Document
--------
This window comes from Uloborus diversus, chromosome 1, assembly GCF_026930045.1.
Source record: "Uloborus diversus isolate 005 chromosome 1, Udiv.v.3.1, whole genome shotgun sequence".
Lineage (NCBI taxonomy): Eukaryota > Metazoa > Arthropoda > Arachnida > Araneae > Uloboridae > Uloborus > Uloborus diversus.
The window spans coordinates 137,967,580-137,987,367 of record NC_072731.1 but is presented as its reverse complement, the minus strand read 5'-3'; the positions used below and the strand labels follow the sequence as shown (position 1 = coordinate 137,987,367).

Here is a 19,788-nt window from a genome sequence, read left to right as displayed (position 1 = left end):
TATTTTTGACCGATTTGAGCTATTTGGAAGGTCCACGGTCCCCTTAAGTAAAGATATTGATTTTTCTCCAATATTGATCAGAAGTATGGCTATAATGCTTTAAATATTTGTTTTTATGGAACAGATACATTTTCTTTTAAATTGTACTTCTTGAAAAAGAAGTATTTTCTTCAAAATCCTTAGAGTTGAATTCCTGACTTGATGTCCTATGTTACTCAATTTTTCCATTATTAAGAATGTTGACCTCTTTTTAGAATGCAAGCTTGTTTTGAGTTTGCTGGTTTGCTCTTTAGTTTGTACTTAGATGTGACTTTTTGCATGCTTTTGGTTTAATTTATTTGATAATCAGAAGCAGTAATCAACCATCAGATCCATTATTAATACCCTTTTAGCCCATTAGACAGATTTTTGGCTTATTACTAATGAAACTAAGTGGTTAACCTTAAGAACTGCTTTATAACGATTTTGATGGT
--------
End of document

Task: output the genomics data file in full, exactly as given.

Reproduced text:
This window comes from Uloborus diversus, chromosome 1, assembly GCF_026930045.1.
Source record: "Uloborus diversus isolate 005 chromosome 1, Udiv.v.3.1, whole genome shotgun sequence".
Lineage (NCBI taxonomy): Eukaryota > Metazoa > Arthropoda > Arachnida > Araneae > Uloboridae > Uloborus > Uloborus diversus.
The window spans coordinates 137,967,580-137,987,367 of record NC_072731.1 but is presented as its reverse complement, the minus strand read 5'-3'; the positions used below and the strand labels follow the sequence as shown (position 1 = coordinate 137,987,367).

Here is a 19,788-nt window from a genome sequence, read left to right as displayed (position 1 = left end):
TATTTTTGACCGATTTGAGCTATTTGGAAGGTCCACGGTCCCCTTAAGTAAAGATATTGATTTTTCTCCAATATTGATCAGAAGTATGGCTATAATGCTTTAAATATTTGTTTTTATGGAACAGATACATTTTCTTTTAAATTGTACTTCTTGAAAAAGAAGTATTTTCTTCAAAATCCTTAGAGTTGAATTCCTGACTTGATGTCCTATGTTACTCAATTTTTCCATTATTAAGAATGTTGACCTCTTTTTAGAATGCAAGCTTGTTTTGAGTTTGCTGGTTTGCTCTTTAGTTTGTACTTAGATGTGACTTTTTGCATGCTTTTGGTTTAATTTATTTGATAATCAGAAGCAGTAATCAACCATCAGATCCATTATTAATACCCTTTTAGCCCATTAGACAGATTTTTGGCTTATTACTAATGAAACTAAGTGGTTAACCTTAAGAACTGCTTTATAACGATTTTGATGGT